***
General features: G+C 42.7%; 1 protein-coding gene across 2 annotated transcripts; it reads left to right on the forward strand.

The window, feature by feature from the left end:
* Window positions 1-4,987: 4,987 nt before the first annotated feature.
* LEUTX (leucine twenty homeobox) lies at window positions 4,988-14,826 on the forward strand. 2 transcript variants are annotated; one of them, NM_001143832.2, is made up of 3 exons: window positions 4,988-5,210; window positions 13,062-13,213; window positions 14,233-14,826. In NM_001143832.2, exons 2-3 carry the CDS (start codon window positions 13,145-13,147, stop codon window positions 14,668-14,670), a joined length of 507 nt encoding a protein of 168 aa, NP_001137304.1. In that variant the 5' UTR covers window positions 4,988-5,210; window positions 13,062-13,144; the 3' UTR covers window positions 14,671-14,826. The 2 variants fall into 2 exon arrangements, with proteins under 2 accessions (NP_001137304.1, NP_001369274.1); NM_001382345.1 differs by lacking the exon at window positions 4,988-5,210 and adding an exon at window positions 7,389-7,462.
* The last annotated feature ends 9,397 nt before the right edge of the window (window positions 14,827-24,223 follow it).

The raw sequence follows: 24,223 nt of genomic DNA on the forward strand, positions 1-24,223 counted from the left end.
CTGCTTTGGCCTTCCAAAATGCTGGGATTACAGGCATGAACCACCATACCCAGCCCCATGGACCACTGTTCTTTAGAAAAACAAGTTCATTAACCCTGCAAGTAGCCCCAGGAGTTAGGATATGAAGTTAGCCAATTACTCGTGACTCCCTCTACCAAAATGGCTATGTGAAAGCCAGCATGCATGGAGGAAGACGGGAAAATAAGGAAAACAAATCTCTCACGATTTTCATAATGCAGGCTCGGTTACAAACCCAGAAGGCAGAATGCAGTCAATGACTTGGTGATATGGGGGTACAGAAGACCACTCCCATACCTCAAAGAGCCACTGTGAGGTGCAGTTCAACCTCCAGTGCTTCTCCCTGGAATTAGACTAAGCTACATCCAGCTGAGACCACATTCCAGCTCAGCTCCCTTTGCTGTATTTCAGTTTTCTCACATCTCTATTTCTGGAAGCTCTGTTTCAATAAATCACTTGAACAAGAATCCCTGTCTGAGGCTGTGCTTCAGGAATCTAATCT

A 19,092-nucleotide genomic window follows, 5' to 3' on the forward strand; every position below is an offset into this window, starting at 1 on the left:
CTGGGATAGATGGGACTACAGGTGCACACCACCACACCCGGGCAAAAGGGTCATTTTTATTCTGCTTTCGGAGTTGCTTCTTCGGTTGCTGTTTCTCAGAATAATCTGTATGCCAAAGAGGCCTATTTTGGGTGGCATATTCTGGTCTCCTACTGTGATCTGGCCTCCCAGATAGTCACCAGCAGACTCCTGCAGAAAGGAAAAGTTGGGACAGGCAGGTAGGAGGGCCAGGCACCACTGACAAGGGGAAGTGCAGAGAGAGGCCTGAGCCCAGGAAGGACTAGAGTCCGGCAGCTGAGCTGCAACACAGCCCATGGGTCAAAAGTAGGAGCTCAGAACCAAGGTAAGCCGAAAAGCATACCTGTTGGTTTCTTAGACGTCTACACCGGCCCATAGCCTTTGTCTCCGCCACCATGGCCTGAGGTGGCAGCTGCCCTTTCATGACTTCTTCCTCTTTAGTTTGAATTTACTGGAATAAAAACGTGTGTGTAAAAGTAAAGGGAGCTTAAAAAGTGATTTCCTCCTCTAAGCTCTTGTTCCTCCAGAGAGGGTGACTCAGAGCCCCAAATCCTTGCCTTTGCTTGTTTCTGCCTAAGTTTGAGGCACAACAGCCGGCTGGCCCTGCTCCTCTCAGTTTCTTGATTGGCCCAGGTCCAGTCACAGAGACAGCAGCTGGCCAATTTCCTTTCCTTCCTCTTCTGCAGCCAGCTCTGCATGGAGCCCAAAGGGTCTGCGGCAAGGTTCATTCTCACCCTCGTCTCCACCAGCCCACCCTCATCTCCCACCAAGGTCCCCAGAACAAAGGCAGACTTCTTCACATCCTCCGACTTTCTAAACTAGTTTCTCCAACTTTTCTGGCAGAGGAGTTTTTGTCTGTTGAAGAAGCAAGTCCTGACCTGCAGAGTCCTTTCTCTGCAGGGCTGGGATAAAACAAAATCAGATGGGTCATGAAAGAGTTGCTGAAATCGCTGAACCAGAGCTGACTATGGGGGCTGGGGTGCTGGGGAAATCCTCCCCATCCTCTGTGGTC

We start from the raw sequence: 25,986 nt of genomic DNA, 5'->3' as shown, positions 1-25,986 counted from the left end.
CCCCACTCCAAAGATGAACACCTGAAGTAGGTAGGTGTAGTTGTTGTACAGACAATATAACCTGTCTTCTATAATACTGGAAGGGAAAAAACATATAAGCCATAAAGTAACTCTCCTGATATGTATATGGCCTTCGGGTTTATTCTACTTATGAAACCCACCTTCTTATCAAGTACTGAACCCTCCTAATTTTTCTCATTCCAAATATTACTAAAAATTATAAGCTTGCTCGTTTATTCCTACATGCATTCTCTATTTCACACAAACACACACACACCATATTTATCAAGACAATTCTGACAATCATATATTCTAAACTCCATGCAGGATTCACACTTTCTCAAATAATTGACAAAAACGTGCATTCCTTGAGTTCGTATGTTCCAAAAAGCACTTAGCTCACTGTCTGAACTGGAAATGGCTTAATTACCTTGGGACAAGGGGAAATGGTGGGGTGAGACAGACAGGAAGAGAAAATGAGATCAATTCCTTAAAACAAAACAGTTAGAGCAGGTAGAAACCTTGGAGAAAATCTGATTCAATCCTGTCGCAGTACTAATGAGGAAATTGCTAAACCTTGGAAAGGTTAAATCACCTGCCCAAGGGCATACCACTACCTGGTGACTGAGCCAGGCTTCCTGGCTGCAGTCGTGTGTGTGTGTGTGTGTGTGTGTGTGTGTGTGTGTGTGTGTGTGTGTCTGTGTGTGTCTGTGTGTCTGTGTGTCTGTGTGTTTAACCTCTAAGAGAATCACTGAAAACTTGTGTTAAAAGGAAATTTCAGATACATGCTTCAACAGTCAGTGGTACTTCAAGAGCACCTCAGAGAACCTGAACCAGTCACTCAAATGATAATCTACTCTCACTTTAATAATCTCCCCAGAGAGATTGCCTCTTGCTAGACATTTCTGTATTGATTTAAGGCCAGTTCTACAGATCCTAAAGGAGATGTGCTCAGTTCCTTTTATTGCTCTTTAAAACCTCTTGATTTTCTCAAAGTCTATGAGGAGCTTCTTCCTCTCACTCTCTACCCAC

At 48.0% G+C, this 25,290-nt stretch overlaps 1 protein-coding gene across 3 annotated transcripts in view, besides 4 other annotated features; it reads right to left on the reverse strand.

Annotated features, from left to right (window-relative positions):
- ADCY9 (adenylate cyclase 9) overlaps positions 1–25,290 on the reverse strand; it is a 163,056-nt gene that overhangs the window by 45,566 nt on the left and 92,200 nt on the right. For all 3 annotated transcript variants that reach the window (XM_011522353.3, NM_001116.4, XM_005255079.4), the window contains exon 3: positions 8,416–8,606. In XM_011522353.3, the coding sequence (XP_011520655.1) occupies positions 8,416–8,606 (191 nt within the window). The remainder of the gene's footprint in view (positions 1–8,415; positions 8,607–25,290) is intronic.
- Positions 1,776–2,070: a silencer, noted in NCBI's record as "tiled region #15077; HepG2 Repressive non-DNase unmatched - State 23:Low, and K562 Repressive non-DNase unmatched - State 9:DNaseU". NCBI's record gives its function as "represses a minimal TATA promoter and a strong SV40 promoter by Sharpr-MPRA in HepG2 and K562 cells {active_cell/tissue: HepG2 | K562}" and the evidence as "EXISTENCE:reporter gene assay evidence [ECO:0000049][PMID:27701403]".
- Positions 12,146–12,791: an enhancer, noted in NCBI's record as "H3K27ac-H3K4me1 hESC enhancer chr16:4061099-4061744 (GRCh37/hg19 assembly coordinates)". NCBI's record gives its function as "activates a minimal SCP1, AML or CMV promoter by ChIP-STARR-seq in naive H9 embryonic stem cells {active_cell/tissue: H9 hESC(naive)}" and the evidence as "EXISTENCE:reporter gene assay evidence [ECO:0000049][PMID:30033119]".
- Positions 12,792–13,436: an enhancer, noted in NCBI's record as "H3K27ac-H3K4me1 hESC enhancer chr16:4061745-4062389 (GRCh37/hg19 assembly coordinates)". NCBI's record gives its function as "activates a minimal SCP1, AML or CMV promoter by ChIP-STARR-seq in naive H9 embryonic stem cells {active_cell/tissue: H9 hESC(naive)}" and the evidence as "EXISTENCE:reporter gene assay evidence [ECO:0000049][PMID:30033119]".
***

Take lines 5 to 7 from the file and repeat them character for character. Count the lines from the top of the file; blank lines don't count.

* The last annotated feature ends 9,397 nt before the right edge of the window (window positions 14,827-24,223 follow it).

The raw sequence follows: 24,223 nt of genomic DNA on the forward strand, positions 1-24,223 counted from the left end.
CTGCTTTGGCCTTCCAAAATGCTGGGATTACAGGCATGAACCACCATACCCAGCCCCATGGACCACTGTTCTTTAGAAAAACAAGTTCATTAACCCTGCAAGTAGCCCCAGGAGTTAGGATATGAAGTTAGCCAATTACTCGTGACTCCCTCTACCAAAATGGCTATGTGAAAGCCAGCATGCATGGAGGAAGACGGGAAAATAAGGAAAACAAATCTCTCACGATTTTCATAATGCAGGCTCGGTTACAAACCCAGAAGGCAGAATGCAGTCAATGACTTGGTGATATGGGGGTACAGAAGACCACTCCCATACCTCAAAGAGCCACTGTGAGGTGCAGTTCAACCTCCAGTGCTTCTCCCTGGAATTAGACTAAGCTACATCCAGCTGAGACCACATTCCAGCTCAGCTCCCTTTGCTGTATTTCAGTTTTCTCACATCTCTATTTCTGGAAGCTCTGTTTCAATAAATCACTTGAACAAGAATCCCTGTCTGAGGCTGTGCTTCAGGAATCTAATCT